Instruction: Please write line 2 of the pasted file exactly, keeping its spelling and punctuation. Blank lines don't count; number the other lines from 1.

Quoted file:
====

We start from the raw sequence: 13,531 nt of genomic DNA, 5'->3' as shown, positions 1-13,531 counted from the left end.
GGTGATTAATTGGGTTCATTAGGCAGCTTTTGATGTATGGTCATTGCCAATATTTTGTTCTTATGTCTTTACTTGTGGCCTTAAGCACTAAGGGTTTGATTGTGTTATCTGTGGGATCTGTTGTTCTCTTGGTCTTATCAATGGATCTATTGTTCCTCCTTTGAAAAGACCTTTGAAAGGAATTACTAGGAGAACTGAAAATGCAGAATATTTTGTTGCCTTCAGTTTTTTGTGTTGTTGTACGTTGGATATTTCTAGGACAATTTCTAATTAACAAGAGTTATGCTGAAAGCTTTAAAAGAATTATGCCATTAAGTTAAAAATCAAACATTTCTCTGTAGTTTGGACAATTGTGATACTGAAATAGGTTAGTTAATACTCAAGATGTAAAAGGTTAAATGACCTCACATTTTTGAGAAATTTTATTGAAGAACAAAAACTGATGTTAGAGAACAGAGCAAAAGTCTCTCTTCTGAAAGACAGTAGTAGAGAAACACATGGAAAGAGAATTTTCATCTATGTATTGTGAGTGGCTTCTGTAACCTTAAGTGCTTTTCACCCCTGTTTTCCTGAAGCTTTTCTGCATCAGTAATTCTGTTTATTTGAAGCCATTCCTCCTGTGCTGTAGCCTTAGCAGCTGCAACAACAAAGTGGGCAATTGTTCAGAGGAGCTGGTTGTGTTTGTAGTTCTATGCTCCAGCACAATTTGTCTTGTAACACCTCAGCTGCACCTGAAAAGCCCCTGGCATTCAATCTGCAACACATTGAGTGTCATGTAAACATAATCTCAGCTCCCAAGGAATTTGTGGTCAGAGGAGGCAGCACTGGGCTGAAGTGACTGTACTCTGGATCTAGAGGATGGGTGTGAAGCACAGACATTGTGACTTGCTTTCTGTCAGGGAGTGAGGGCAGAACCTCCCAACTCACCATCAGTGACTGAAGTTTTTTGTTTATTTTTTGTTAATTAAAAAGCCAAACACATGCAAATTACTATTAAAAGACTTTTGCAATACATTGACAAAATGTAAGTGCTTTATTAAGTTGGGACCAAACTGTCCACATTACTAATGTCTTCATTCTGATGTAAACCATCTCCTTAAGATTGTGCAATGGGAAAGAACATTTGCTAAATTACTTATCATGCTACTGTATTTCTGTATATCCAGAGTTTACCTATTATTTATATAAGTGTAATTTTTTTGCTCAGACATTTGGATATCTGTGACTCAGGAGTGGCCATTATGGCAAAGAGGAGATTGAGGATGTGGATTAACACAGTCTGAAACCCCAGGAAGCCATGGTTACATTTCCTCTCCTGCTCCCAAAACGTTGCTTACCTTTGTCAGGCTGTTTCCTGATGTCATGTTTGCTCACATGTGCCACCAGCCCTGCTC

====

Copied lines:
GGTGATTAATTGGGTTCATTAGGCAGCTTTTGATGTATGGTCATTGCCAATATTTTGTTCTTATGTCTTTACTTGTGGCCTTAAGCACTAAGGGTTTGATTGTGTTATCTGTGGGATCTGTTGTTCTCTTGGTCTTATCAATGGATCTATTGTTCCTCCTTTGAAAAGACCTTTGAAAGGAATTACTAGGAGAACTGAAAATGCAGAATATTTTGTTGCCTTCAGTTTTTTGTGTTGTTGTACGTTGGATATTTCTAGGACAATTTCTAATTAACAAGAGTTATGCTGAAAGCTTTAAAAGAATTATGCCATTAAGTTAAAAATCAAACATTTCTCTGTAGTTTGGACAATTGTGATACTGAAATAGGTTAGTTAATACTCAAGATGTAAAAGGTTAAATGACCTCACATTTTTGAGAAATTTTATTGAAGAACAAAAACTGATGTTAGAGAACAGAGCAAAAGTCTCTCTTCTGAAAGACAGTAGTAGAGAAACACATGGAAAGAGAATTTTCATCTATGTATTGTGAGTGGCTTCTGTAACCTTAAGTGCTTTTCACCCCTGTTTTCCTGAAGCTTTTCTGCATCAGTAATTCTGTTTATTTGAAGCCATTCCTCCTGTGCTGTAGCCTTAGCAGCTGCAACAACAAAGTGGGCAATTGTTCAGAGGAGCTGGTTGTGTTTGTAGTTCTATGCTCCAGCACAATTTGTCTTGTAACACCTCAGCTGCACCTGAAAAGCCCCTGGCATTCAATCTGCAACACATTGAGTGTCATGTAAACATAATCTCAGCTCCCAAGGAATTTGTGGTCAGAGGAGGCAGCACTGGGCTGAAGTGACTGTACTCTGGATCTAGAGGATGGGTGTGAAGCACAGACATTGTGACTTGCTTTCTGTCAGGGAGTGAGGGCAGAACCTCCCAACTCACCATCAGTGACTGAAGTTTTTTGTTTATTTTTTGTTAATTAAAAAGCCAAACACATGCAAATTACTATTAAAAGACTTTTGCAATACATTGACAAAATGTAAGTGCTTTATTAAGTTGGGACCAAACTGTCCACATTACTAATGTCTTCATTCTGATGTAAACCATCTCCTTAAGATTGTGCAATGGGAAAGAACATTTGCTAAATTACTTATCATGCTACTGTATTTCTGTATATCCAGAGTTTACCTATTATTTATATAAGTGTAATTTTTTTGCTCAGACATTTGGATATCTGTGACTCAGGAGTGGCCATTATGGCAAAGAGGAGATTGAGGATGTGGATTAACACAGTCTGAAACCCCAGGAAGCCATGGTTACATTTCCTCTCCTGCTCCCAAAACGTTGCTTACCTTTGTCAGGCTGTTTCCTGATGTCATGTTTGCTCACATGTGCCACCAGCCCTGCTC